Credit card processing companies offer a variety of different services. Whether you process credit cards using online processing software or use a credit card swipe terminal, you’ll probably need to open some type of merchant processing account.
Here are some common industry terms that you’ll need to know before you start to shop for services.
Cardholder: An owner or “holder” of a credit, debit or ATM card or the person who is using a credit card to pay for goods or services.
Issuing Bank: The institution or organization that provides credit or a card to a customer. Issuing banks need not be actual banks–card issuing companies such as American Express or payroll debit card companies can issue cards.
Merchant Account: The “go-between” account that acts as an intermediary between your business bank account and your customers’ credit accounts. Merchant service account providers verify and process credit cards transactions and then transfer funds in “batches” to your business’ bank account.
Chargebacks: Returns from a merchant account or funds that are “charged back” to a purchaser. Chargebacks are usually associated with fraudulent or unauthorized transactions.
Chargeback Fees: The penalties or fees associated with processing a chargeback. Chargebacks are taken from your merchant account and carry a high level of risk for the merchant account provider–fees are usually calculated per-occurrence (like a bank overdraft fee) or according to the merchant account provider’s policies.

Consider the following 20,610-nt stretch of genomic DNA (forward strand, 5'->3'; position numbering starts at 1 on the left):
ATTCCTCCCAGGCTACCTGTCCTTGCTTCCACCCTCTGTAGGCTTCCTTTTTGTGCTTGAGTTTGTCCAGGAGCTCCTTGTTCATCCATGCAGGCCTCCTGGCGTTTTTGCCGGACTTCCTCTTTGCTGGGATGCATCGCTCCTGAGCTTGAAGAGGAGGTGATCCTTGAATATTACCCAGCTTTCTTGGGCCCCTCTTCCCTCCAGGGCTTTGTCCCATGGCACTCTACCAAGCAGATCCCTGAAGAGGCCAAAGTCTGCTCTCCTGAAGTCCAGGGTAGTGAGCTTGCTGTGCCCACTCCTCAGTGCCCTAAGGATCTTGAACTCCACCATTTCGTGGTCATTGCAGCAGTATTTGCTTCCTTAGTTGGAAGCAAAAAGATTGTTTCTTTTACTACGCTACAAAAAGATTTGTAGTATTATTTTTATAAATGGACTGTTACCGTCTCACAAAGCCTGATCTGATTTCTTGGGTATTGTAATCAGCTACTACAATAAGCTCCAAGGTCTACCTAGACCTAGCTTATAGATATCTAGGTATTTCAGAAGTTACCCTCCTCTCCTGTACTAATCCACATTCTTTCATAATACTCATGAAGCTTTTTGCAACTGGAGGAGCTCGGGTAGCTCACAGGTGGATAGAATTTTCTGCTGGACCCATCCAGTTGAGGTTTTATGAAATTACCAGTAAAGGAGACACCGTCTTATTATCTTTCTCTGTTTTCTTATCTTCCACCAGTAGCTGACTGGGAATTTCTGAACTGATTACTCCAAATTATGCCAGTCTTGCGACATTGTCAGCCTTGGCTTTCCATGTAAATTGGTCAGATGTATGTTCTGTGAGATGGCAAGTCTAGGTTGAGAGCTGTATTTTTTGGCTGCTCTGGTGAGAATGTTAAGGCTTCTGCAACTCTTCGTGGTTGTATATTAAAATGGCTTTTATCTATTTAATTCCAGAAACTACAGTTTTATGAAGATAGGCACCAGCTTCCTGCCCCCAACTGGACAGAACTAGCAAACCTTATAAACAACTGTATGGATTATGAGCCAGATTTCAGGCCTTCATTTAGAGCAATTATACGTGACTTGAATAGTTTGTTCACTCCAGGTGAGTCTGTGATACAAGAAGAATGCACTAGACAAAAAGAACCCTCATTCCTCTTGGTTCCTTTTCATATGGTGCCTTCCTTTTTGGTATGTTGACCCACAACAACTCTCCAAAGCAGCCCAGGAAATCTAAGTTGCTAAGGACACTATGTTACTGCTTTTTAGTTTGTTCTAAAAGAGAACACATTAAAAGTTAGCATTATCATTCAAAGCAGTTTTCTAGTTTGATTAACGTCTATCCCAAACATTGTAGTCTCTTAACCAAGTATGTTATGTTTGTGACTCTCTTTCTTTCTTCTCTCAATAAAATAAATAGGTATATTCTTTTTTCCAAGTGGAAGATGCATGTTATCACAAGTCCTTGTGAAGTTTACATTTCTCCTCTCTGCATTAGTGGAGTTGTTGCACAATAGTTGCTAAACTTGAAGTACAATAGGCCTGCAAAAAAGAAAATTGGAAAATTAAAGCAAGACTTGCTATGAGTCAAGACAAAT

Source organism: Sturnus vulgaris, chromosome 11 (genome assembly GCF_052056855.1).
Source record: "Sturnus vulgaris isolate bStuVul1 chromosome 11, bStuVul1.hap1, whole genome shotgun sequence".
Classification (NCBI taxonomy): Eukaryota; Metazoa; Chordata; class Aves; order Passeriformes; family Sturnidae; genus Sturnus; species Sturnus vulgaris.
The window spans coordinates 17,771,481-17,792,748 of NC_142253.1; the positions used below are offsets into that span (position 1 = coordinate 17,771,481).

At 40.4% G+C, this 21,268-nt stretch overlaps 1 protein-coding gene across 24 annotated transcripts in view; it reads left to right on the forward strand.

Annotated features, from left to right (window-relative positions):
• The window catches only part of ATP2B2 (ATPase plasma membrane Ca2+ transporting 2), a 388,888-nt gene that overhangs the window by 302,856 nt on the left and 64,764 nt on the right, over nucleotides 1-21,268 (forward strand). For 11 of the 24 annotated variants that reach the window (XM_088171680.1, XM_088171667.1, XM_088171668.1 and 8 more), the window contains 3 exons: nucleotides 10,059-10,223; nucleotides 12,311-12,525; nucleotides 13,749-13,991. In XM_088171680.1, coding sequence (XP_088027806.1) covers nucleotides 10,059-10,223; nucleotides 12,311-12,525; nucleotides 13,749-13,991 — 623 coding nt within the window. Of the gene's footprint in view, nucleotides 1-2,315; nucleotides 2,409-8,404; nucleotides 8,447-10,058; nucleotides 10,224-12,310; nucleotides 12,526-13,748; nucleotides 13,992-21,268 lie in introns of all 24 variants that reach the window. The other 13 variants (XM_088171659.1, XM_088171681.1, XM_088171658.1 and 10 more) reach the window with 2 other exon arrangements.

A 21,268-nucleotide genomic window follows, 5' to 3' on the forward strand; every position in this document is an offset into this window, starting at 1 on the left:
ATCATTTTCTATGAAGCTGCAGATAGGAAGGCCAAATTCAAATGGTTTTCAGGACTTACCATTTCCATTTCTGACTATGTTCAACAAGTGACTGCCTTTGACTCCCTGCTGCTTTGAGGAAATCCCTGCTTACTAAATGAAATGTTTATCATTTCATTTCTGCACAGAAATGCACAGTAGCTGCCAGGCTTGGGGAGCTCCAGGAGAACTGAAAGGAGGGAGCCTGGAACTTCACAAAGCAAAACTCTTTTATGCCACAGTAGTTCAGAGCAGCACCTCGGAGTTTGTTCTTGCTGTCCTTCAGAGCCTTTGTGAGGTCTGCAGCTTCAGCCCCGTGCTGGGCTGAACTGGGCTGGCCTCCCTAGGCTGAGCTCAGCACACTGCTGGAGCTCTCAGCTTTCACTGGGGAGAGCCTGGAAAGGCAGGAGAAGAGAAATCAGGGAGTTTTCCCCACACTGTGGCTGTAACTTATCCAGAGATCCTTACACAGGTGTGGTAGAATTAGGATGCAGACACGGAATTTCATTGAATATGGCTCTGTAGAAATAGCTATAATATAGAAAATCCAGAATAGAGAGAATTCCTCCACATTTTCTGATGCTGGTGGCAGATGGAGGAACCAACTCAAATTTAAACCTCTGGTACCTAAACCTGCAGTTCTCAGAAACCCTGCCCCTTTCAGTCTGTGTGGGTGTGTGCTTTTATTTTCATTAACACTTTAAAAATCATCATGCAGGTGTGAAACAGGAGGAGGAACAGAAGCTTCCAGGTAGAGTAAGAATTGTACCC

Magnetic Transactions: Processing a credit card transaction using a magnetic terminal or POS system. Magnetic transactions typically carry less risk than online or phone transactions because the card is physically present–rates are usually lower for this type of transaction.
Processing Software: Software needed to process cards online. Processing software collects card information similarly to the way a swipe machine would and sends the information to the merchant account provider for verification and processing.
Net Settlement: The total dollar amount transferred into your own business bank account after a “batch” of sales has been processed, usually at the end of a business day.
Pass-through Fee: A fee assessed when a transaction fails, typically because account information cannot be verified.